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Planting Entrepreneurial Seeds at Cornell University
by Becky McCarville
Mona Anita Olsen at Cornell University. (Photo credit: Lindsay France, Cornell University)
Increasingly, students in a hospitality entrepreneurship program at Cornell University receive Gallup’s Entrepreneur Profile 10 (EP10) assessment.
The program’s goal? To cultivate a mindset of entrepreneurship and to spark conversations. According to leaders at Cornell’s Leland C. and Mary M. Pillsbury Institute for Hospitality Entrepreneurship in the School of Hotel Administration, the EP10 assessment addresses the need to talk with students about entrepreneurship early on in their education -- starting them on the path to taking entrepreneurship courses and increasing awareness for the available programming the college offers.
“[EP10] is a way to engage on common ground quickly, to open up conversations about entrepreneurship and help students more effectively build teams across their experience at Cornell, expanding their networks beyond the Pillsbury Institute and creating bridges across academic disciplines on campus,” said Mona Anita Olsen, Ph.D., associate academic director of the Pillsbury Institute for Hospitality Entrepreneurship.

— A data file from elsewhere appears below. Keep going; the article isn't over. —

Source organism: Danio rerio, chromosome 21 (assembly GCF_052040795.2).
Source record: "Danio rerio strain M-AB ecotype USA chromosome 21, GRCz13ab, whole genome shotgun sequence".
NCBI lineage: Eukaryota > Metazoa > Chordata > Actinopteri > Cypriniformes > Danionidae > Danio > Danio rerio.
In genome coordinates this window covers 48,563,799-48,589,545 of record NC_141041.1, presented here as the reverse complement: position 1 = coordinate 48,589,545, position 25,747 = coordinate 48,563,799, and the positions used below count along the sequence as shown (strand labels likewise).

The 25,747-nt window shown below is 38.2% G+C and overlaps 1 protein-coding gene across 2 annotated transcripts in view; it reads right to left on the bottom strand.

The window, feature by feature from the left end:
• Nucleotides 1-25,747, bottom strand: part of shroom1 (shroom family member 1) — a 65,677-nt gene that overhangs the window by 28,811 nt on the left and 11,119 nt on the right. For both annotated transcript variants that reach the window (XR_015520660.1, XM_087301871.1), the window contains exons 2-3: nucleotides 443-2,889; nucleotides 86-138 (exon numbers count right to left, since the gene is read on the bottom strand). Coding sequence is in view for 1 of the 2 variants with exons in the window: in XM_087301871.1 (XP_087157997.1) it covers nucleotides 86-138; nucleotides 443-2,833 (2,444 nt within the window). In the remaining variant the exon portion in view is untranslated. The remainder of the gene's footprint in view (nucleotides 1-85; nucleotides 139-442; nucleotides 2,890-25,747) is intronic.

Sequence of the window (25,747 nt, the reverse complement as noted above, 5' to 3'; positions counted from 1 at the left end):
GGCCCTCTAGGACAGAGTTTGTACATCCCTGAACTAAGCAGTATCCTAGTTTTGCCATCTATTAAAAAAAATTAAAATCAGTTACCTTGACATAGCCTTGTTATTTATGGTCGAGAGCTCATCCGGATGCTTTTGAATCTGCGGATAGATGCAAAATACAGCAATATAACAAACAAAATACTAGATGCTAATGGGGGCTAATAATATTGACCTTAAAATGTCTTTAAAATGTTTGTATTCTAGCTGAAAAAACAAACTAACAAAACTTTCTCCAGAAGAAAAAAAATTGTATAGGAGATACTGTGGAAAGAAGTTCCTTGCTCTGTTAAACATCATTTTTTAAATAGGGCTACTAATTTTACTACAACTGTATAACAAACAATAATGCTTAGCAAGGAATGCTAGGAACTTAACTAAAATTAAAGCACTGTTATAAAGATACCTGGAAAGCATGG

Part of the Pillsbury Institute’s mission is to support the school and its academic and entrepreneurial curriculum in three ways: engagement, experience and education. As Olsen points out, the Pillsbury Institute’s students -- and their peers at other institutions, no doubt -- are attuned to and interested in how entrepreneurship may be applicable to their own lives.
“There’s a shift in society and also in the expectations of students,” she said. “You see it in the classroom; you see it outside of the classroom. Millennials, at least in my classes -- they’re great at seeing opportunities, naturally able to identify problem statements. Self-awareness is something that we’re trying to encourage more often.”
This self-awareness augments the elements of the Pillsbury Institute’s mission, Cornell’s increasing focus on entrepreneurial talent is helping its students cultivate entrepreneurial mindsets.